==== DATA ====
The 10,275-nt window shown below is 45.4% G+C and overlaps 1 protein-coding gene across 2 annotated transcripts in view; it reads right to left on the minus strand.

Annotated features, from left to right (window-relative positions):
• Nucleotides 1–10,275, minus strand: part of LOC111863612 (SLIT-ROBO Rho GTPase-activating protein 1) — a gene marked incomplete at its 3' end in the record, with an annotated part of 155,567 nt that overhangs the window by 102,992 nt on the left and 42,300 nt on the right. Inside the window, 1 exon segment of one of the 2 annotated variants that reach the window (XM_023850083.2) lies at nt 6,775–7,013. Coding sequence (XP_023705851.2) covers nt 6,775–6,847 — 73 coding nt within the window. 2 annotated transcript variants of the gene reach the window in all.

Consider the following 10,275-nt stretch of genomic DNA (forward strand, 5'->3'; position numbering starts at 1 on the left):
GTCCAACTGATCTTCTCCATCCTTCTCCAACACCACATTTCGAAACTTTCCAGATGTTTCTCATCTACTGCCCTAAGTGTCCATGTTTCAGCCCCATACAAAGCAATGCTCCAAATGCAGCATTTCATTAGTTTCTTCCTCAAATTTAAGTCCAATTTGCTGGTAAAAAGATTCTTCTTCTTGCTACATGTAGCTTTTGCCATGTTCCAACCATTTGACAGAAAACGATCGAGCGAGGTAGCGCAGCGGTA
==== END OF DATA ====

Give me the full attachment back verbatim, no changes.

The 10,275-nt window shown below is 45.4% G+C and overlaps 1 protein-coding gene across 2 annotated transcripts in view; it reads right to left on the minus strand.

Annotated features, from left to right (window-relative positions):
• Nucleotides 1–10,275, minus strand: part of LOC111863612 (SLIT-ROBO Rho GTPase-activating protein 1) — a gene marked incomplete at its 3' end in the record, with an annotated part of 155,567 nt that overhangs the window by 102,992 nt on the left and 42,300 nt on the right. Inside the window, 1 exon segment of one of the 2 annotated variants that reach the window (XM_023850083.2) lies at nt 6,775–7,013. Coding sequence (XP_023705851.2) covers nt 6,775–6,847 — 73 coding nt within the window. 2 annotated transcript variants of the gene reach the window in all.

Consider the following 10,275-nt stretch of genomic DNA (forward strand, 5'->3'; position numbering starts at 1 on the left):
GTCCAACTGATCTTCTCCATCCTTCTCCAACACCACATTTCGAAACTTTCCAGATGTTTCTCATCTACTGCCCTAAGTGTCCATGTTTCAGCCCCATACAAAGCAATGCTCCAAATGCAGCATTTCATTAGTTTCTTCCTCAAATTTAAGTCCAATTTGCTGGTAAAAAGATTCTTCTTCTTGCTACATGTAGCTTTTGCCATGTTCCAACCATTTGACAGAAAACGATCGAGCGAGGTAGCGCAGCGGTA